Bowie, Maryland, Mayor Tim Adams on Tuesday launched an explanatory committee to become the state’s first Black comptroller for the 2022 election.
The 63-year-old Adams, who in 2019 was elected as the first Black mayor in Bowie’s 138-year history, will rely on his experience as owner of Upper Marlboro-based Systems Application & Technologies Inc. (SA-TECH). The company, which employs more than 600 and has annual revenues of nearly $100 million, provides technology, engineering and other support services for the defense industry.
“Our procurement system offers prohibitive advantages to incumbent vendors with the best lobbyists and connections,” Adams said in a statement. “As a result, our taxpayers are not getting the best services for the best prices, and Maryland’s small businesses are being deprived of a fair chance to succeed.”
He said the current economic structure favor vendors “with the best lobbyists and connections.”
“Some would say that fiscal accountability and economic justice are contradictory goals. I strongly disagree — my experience has shown that we must have the former in order to achieve the latter,” Adams said. “Until we get our fiscal house in order and build a 21st-century economy that actually offers opportunity to all Marylanders, we will not be able to sustain our investments in those priorities that matter to all of us.”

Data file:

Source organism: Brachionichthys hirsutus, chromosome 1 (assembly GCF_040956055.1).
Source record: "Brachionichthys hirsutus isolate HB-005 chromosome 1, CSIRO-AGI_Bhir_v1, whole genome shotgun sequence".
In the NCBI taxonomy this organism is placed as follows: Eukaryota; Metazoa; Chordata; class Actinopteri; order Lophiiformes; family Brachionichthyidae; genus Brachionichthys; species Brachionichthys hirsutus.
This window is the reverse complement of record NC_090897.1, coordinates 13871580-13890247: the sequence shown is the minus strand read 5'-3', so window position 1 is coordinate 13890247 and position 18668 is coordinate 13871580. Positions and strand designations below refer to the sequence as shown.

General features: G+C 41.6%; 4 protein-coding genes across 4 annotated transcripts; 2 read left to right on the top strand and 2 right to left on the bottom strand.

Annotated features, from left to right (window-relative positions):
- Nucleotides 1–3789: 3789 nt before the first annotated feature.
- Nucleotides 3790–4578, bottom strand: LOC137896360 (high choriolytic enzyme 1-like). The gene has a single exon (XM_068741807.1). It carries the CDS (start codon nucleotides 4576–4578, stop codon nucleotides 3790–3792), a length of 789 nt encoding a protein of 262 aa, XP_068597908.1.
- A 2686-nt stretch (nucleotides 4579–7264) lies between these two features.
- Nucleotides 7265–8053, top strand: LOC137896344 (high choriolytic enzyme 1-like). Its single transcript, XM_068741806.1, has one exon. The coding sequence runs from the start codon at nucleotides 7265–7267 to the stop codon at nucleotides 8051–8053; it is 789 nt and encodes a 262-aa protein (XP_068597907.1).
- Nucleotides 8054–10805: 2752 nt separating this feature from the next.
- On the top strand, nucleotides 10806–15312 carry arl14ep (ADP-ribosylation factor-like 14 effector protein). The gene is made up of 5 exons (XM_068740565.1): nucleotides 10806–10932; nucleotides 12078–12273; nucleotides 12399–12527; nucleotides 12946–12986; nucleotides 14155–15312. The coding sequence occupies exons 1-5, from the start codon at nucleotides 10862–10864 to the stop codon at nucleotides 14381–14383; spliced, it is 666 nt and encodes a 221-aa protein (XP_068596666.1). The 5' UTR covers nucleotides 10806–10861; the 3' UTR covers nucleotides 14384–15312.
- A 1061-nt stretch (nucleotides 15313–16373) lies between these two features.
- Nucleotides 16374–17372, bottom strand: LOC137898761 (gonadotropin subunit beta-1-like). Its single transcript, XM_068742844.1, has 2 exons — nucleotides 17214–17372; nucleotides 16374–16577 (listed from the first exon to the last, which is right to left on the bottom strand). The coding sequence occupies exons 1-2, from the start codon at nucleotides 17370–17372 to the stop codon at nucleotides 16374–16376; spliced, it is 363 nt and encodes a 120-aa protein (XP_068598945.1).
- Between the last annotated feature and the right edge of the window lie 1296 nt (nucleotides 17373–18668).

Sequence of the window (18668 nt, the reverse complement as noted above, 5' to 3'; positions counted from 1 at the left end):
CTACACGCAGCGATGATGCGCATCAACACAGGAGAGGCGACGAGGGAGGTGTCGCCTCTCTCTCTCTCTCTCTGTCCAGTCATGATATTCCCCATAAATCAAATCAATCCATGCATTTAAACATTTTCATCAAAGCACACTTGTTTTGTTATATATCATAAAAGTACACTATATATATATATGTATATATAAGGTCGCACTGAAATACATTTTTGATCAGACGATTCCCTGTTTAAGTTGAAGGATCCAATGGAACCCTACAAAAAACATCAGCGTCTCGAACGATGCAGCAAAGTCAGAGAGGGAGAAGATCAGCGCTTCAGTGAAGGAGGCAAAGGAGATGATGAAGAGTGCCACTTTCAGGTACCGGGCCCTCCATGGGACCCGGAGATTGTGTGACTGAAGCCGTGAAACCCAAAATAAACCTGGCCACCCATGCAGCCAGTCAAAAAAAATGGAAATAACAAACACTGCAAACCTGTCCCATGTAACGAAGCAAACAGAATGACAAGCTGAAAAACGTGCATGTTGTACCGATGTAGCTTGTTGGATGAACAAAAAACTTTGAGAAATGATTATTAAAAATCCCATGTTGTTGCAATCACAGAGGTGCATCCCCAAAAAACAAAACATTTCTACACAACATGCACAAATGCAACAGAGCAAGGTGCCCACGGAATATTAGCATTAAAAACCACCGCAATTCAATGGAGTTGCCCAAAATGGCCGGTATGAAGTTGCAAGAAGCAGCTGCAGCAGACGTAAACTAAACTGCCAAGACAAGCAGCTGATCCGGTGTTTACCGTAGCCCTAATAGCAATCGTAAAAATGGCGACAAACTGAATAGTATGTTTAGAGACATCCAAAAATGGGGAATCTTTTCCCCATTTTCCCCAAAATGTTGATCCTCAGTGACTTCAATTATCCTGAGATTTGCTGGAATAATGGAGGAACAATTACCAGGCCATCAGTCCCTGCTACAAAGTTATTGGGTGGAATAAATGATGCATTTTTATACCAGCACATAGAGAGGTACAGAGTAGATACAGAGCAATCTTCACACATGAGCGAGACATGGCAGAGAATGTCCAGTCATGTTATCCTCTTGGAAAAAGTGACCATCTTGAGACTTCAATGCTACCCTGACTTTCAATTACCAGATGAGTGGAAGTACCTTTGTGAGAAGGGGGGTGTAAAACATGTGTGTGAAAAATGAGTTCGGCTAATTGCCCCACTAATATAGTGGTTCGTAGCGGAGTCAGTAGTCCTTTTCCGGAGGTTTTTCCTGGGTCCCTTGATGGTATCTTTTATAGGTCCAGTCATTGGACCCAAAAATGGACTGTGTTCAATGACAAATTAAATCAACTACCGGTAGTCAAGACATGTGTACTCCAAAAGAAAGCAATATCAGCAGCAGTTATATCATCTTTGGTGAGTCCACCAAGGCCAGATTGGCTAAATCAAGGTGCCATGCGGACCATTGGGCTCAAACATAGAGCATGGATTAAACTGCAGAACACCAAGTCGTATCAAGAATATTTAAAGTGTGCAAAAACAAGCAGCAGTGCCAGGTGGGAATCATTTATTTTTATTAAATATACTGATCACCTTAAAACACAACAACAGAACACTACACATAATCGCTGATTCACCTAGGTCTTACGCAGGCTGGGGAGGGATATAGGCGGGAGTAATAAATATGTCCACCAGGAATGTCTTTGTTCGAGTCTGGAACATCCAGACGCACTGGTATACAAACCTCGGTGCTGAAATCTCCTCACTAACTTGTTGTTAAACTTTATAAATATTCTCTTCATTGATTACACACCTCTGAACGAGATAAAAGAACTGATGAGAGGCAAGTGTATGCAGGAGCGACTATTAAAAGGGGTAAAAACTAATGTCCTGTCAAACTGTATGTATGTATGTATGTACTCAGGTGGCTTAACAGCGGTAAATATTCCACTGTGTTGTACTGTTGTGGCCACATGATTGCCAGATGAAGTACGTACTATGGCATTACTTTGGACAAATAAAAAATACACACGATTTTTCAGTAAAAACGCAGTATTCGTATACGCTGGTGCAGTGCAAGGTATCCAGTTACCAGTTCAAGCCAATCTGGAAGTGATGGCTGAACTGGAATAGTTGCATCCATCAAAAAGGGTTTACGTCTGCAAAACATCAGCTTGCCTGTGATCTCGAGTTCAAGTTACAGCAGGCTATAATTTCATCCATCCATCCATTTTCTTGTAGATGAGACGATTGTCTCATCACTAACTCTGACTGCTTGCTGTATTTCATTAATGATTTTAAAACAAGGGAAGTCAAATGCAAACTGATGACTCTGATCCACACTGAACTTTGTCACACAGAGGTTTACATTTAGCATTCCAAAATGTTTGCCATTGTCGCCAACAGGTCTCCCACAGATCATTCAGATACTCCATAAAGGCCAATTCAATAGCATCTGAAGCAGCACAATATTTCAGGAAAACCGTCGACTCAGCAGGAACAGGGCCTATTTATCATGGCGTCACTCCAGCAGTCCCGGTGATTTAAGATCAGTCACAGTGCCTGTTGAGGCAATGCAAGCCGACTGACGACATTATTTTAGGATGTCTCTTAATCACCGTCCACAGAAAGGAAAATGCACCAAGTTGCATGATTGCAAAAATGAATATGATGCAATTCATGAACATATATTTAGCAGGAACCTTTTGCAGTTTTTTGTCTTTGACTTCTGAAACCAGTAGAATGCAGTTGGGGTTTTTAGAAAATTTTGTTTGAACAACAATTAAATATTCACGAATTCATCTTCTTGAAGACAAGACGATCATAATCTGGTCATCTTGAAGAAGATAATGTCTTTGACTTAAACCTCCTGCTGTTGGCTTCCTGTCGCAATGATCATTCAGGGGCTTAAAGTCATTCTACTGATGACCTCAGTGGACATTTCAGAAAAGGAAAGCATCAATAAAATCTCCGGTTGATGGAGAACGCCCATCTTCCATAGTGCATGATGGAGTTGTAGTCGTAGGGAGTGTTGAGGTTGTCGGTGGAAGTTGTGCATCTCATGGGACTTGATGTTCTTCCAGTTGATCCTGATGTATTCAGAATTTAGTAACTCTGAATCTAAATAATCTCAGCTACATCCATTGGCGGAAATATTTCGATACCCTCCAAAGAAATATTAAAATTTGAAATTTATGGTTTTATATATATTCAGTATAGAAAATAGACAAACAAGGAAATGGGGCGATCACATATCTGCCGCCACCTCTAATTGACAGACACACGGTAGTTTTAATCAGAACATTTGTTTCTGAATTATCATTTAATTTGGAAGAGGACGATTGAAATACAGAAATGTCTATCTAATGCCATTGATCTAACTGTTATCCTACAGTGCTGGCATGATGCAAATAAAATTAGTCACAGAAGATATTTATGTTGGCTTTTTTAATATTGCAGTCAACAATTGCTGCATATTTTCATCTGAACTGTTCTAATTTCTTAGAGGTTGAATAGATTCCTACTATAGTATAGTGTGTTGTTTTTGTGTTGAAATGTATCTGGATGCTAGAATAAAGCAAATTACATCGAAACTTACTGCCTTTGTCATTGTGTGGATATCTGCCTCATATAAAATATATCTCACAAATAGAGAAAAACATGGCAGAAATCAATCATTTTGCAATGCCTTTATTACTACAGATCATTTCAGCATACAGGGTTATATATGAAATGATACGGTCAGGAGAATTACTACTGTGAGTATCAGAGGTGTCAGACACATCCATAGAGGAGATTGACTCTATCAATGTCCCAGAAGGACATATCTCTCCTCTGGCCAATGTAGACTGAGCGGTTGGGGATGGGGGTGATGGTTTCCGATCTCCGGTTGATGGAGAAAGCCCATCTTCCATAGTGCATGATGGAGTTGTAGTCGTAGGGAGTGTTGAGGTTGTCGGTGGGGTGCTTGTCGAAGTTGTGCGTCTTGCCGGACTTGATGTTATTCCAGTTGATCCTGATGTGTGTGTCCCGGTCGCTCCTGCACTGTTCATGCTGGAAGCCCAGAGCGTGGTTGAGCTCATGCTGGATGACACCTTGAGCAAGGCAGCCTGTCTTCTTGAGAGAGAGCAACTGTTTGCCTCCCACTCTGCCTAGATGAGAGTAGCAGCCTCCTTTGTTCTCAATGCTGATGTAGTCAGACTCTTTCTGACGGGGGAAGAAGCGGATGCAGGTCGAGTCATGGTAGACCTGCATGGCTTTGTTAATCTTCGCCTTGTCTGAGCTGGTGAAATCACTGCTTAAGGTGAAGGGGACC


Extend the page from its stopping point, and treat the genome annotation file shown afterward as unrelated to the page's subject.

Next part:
Prince George’s State’s Attorney Aisha Braveboy will chair Adams’ exploratory committee, while county school board member David Murry will serve as coordinator.
Adams noted he would also make history by being the first Black independently elected to a statewide office. Three other Blacks — Michael Steele, Rep. Anthony Brown (D-Maryland) and current Lt. Gov. Boyd Rutherford — were elected as lieutenant governors on tickets with white gubernatorial candidates.
Besides being the state’s tax collector, the comptroller, also serves alongside the governor and state treasurer on the Maryland Board of Public Works, which approves government contracts and other spending.
Current Comptroller Peter Franchot, who’s held the position since 2007, has already announced plans to run for governor. Gov. Larry Hogan will complete his second and final four-year term next year.
Del. Brooke Lierman (D-Baltimore City) became the first person to announce her candidacy for comptroller last month.